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Monthly Archives: July 2013

Microsoft is set to announce changes to the terms of reference for the hosting channel (service providers contracted under SPLA). This will result in a change in the T&C’s for the hosting community with the contract refresh coming in September 2013 with specific reference to how Service Providers can contract with end user customers. The current rule dictates that service providers cannot use end user customer hardware to provide hosting services using Microsoft technology. This direct correlation with hardware ownership is going to be replaced by the following “managed and controlled by service provider” on End User facilities.

Cormac

One of the more interesting tidbits we learned while at the Microsoft Worldwide Partner Conference is that wait for Lync Voice breakout for O365 is over. At this year’s Microsoft World Wide Partner Conference, it was revealed that Microsoft will allow the hosting community to leverage Microsoft O365 E3 and E4 plan customers, to provide hybrid agreement multi-tenant Lync Voice services.

This allows service providers working under the SPLA framework to provide Lync hosting services with PSTN breakout, which integrates with their customers O365 tenancy.

For current Lync solution providers, this announcement bridges both a technical, infrastructure and licensing gap and aligns further Microsoft’s broad cloud approach from a partner perspective.

Interested? Then get in touch with us to discuss your options.

Cormac

TechNet Subscriptions, a paid service which allows IT Professionals to evaluate and plan MS deployments, is due to be retired on August 31st 2013.

Customers with active subscriptions will be able to access their program benefits through the end of their current subscription.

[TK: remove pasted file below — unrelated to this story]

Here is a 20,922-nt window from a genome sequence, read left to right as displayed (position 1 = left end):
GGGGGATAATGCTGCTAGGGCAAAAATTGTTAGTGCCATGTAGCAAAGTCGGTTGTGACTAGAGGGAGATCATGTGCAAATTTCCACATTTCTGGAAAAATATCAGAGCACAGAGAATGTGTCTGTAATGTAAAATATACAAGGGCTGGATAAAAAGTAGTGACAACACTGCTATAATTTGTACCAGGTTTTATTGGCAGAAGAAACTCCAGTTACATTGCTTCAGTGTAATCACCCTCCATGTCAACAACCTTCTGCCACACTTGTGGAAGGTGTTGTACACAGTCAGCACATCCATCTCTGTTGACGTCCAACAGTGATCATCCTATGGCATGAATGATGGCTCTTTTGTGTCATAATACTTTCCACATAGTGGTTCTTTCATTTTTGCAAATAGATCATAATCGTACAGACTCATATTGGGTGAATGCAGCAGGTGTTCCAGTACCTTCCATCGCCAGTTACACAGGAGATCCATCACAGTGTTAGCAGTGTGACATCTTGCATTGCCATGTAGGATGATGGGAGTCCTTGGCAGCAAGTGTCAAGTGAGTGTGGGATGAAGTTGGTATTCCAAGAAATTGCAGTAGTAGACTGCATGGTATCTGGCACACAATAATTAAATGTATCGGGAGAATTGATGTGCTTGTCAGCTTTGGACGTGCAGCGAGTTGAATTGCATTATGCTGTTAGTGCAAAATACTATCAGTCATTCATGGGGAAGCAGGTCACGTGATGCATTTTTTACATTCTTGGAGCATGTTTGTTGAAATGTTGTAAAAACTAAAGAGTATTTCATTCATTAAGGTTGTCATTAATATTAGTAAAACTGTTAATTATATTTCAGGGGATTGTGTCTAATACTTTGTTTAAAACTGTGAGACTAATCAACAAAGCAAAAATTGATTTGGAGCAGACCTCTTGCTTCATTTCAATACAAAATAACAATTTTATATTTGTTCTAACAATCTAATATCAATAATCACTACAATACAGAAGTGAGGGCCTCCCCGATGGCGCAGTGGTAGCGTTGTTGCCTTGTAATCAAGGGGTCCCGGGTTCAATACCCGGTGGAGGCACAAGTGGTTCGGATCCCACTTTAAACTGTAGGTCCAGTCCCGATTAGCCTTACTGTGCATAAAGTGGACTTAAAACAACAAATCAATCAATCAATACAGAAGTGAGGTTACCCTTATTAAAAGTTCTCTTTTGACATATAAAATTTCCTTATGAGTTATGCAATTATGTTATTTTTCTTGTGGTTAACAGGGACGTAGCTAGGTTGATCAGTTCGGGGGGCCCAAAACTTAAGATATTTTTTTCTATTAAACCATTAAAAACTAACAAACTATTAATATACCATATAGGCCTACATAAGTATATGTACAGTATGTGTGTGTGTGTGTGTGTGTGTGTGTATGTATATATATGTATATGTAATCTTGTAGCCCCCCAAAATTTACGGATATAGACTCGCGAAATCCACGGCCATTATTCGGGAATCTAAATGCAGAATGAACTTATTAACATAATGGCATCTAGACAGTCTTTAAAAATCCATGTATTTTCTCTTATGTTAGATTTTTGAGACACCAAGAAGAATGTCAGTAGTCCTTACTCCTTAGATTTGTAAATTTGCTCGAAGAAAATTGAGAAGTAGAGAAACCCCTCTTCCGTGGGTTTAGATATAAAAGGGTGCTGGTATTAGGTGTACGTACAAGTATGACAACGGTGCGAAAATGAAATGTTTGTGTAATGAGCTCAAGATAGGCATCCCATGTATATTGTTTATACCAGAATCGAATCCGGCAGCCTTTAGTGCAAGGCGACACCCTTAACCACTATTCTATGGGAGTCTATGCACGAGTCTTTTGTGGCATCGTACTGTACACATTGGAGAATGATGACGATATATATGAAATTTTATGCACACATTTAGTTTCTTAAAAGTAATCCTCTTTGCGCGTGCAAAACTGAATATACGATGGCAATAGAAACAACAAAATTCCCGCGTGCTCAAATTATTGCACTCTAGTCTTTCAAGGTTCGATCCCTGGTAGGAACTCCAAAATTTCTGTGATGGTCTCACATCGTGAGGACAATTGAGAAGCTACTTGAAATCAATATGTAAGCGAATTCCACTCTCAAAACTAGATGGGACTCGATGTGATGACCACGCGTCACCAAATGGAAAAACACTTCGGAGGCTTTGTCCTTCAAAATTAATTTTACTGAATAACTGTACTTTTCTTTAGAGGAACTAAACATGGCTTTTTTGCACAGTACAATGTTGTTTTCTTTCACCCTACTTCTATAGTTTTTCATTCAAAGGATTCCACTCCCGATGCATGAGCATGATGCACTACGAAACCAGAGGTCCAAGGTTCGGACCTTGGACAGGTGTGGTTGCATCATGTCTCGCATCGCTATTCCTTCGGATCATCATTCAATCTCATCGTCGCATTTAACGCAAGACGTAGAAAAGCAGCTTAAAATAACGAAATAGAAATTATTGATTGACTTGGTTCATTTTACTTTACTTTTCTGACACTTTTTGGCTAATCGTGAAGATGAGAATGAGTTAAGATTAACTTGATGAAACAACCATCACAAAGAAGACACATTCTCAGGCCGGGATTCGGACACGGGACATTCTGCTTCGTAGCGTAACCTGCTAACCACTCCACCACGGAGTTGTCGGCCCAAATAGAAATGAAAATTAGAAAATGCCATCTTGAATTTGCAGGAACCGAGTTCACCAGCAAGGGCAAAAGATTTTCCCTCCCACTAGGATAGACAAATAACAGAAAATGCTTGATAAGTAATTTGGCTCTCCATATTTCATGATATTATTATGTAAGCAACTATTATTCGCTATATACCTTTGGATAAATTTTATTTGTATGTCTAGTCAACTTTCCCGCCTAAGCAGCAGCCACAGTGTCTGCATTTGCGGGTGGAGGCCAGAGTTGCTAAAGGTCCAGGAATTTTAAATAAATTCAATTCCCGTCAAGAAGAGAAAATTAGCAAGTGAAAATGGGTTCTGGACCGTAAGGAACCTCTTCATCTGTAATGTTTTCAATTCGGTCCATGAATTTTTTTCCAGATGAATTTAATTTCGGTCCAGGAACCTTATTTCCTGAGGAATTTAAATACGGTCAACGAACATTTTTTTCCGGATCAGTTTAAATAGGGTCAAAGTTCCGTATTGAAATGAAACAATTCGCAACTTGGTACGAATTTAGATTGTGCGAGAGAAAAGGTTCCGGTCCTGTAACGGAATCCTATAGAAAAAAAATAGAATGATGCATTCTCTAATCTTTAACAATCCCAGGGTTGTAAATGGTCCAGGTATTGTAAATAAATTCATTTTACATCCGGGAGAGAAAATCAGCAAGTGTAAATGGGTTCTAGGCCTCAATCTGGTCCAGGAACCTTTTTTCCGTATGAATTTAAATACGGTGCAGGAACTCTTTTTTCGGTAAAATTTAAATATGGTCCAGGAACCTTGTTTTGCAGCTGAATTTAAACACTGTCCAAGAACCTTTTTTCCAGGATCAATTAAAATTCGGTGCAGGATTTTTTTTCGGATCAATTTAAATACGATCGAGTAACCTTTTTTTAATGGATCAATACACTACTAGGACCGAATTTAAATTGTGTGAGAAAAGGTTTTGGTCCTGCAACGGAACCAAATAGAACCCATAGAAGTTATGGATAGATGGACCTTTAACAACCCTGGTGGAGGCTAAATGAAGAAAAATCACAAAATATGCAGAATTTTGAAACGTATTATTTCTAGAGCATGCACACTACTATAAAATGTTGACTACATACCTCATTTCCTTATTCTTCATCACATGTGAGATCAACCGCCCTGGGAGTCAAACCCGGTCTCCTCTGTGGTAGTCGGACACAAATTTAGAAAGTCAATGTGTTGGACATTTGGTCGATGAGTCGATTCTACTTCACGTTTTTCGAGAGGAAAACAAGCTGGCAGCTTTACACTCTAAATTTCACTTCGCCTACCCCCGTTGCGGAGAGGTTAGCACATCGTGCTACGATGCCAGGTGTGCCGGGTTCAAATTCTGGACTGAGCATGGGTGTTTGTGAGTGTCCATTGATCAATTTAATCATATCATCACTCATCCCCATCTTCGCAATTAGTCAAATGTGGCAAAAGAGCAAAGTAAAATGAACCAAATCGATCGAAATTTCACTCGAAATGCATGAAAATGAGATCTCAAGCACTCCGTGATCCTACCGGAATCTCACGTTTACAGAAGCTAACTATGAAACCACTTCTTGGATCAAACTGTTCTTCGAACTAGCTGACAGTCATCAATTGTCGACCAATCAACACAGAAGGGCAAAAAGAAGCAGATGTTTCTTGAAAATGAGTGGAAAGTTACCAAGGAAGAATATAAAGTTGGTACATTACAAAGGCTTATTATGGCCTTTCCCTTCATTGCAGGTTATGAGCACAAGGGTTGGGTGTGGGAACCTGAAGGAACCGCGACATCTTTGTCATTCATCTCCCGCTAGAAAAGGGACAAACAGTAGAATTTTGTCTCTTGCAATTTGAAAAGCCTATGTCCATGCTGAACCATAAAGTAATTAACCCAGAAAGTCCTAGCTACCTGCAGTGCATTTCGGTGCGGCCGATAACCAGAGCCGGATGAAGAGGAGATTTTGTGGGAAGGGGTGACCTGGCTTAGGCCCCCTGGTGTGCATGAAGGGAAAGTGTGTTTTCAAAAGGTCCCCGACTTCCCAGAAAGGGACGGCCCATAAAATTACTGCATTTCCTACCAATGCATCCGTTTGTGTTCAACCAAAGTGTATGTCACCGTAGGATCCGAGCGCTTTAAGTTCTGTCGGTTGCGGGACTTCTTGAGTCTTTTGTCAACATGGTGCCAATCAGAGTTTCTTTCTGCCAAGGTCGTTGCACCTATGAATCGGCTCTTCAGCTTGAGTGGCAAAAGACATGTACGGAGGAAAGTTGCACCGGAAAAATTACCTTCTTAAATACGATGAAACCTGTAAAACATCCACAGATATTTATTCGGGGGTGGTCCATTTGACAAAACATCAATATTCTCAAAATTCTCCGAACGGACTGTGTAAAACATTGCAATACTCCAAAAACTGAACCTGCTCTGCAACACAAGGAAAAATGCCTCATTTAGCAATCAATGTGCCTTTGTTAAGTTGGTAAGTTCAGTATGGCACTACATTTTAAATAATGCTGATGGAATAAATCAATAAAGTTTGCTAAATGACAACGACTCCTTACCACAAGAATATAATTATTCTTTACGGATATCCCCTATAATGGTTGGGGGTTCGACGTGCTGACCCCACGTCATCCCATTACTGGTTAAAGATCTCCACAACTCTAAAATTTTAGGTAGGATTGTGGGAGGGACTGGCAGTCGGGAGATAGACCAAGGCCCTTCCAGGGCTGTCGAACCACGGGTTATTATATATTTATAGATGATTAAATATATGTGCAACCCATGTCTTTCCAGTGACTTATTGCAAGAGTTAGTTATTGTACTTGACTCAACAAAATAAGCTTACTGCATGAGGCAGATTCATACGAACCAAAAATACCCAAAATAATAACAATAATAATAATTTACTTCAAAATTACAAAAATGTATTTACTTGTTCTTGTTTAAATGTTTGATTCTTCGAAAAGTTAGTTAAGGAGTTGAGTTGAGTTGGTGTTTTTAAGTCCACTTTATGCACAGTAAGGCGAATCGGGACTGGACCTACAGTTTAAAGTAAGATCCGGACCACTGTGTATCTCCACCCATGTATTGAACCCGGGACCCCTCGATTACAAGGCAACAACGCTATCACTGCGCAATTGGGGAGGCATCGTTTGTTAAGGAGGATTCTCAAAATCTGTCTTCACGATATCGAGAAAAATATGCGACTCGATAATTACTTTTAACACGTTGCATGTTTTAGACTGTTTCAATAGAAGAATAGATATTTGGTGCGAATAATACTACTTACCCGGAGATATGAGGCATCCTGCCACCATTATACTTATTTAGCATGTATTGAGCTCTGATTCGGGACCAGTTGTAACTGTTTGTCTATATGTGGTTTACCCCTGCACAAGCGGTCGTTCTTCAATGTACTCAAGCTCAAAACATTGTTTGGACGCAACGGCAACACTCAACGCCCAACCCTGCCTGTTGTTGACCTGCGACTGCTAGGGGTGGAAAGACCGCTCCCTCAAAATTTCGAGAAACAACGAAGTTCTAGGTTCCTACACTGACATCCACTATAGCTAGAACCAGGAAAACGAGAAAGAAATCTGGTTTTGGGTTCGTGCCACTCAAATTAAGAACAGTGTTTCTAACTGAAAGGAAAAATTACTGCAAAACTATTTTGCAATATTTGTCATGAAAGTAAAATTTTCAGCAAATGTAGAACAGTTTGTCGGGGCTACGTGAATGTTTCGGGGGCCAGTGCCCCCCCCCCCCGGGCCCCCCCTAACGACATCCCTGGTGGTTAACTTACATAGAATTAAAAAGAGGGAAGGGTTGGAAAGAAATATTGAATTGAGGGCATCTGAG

Microsoft’s ‘what now?’ information is a little confused here. They say they announced this 2 months in advance in order to allow people ample time to decide to purchase subscriptions. In the same breath they say that the ‘decision to retire the TechNet Subscription service does not impact the TechNet site’. Only time will tell if the free offering will be on a par with the current subscription offering.

That said, the current Evaluation Centre and Virtual Academy are also great resources, which certainly complement the TechNet offering.

For more on Microsoft’s decision to retire the TechNet Subscription service and the implications for current subscribers please review the Retirement FAQ.

So your new server is up and running and you have of course correctly licensed it with Windows Server 2012. Now you want to get on with the real task, installing SQL Server 2012. But what about the pesky licensing for SQL itself, well the licensing surrounding SQL Server can seem complicated initially but the basics are relatively easy to get a handle on.

First of all you’ll need to purchase the server license itself. You can choose between three options here*, depending on what you need to get done.

Starting at the top end, SQL Server 2012 Enterprise is what would be required for Mission Critical and Tier 1 applications, high availability and Data Warehousing. Click here for more information.
The ‘middle ground’ offering is new with the 2012 release – SQL Server 2012 Business Intelligence (BI). BI edition offers the full suite of powerful BI capabilities in SQL Server 2012, including PowerPivot and Crescent. One major focus of this edition is empowering end users with BI functionality. This will be ideal for projects that need advanced BI capabilities but don’t require the full OLTP performance and scalability of Enterprise Edition. It allows for ‘Managed self-service BI’ and scalable analytics. Click here for more information.